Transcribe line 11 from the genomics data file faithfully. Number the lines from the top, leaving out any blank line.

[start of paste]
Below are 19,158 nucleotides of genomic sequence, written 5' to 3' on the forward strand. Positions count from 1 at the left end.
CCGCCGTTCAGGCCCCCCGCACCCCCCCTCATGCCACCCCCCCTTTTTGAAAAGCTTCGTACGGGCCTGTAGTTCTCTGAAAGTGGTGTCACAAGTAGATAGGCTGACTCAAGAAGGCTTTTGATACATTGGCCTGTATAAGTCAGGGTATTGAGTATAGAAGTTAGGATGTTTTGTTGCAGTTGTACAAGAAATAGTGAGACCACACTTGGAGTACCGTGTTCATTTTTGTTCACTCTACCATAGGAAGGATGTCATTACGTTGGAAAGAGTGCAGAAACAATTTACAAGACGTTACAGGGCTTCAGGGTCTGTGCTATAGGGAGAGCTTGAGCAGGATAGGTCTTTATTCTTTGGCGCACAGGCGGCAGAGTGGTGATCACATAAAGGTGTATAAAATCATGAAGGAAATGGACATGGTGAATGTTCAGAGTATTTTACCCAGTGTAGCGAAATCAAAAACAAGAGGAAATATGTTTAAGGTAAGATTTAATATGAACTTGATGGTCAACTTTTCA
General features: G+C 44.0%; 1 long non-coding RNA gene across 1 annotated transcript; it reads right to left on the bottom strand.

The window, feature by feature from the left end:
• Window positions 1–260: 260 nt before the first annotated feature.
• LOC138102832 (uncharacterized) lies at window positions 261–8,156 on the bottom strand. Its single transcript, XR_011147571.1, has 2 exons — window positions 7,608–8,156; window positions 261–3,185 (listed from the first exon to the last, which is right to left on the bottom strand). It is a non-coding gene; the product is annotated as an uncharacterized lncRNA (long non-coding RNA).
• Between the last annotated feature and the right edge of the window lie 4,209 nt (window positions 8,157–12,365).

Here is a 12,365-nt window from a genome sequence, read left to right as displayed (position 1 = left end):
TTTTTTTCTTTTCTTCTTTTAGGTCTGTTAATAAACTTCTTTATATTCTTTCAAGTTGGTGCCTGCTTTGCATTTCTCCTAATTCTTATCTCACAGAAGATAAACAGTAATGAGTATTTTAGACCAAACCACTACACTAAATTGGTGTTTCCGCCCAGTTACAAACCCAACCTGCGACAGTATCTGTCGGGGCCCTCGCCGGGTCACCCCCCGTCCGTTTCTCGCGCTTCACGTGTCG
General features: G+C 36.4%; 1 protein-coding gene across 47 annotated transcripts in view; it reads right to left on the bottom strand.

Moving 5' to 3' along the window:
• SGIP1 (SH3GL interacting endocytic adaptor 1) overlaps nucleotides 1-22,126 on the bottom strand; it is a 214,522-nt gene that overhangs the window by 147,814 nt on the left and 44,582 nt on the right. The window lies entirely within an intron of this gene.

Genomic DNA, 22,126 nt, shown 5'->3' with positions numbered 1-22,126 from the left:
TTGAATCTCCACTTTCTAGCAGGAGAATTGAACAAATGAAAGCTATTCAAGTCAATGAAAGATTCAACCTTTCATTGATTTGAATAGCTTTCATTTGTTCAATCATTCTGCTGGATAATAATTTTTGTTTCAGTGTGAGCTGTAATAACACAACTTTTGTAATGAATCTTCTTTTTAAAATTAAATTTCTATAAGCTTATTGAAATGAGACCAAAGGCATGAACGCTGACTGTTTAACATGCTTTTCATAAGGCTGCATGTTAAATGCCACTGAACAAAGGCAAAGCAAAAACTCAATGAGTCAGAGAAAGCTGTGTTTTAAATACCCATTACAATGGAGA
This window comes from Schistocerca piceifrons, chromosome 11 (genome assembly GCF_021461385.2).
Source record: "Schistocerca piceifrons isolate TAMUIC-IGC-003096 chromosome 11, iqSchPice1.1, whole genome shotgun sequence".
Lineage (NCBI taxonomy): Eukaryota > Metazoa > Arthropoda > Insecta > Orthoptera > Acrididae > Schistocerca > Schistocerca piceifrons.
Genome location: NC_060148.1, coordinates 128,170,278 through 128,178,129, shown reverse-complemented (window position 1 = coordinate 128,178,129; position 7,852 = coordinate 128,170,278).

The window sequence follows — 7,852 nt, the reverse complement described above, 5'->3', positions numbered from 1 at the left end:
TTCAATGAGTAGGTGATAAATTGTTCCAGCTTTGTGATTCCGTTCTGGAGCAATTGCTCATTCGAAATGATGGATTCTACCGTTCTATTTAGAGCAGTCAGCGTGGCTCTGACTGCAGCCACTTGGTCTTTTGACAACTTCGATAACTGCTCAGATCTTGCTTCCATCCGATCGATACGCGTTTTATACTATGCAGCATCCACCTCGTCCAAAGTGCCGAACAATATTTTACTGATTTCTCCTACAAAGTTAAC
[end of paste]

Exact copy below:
Moving 5' to 3' along the window: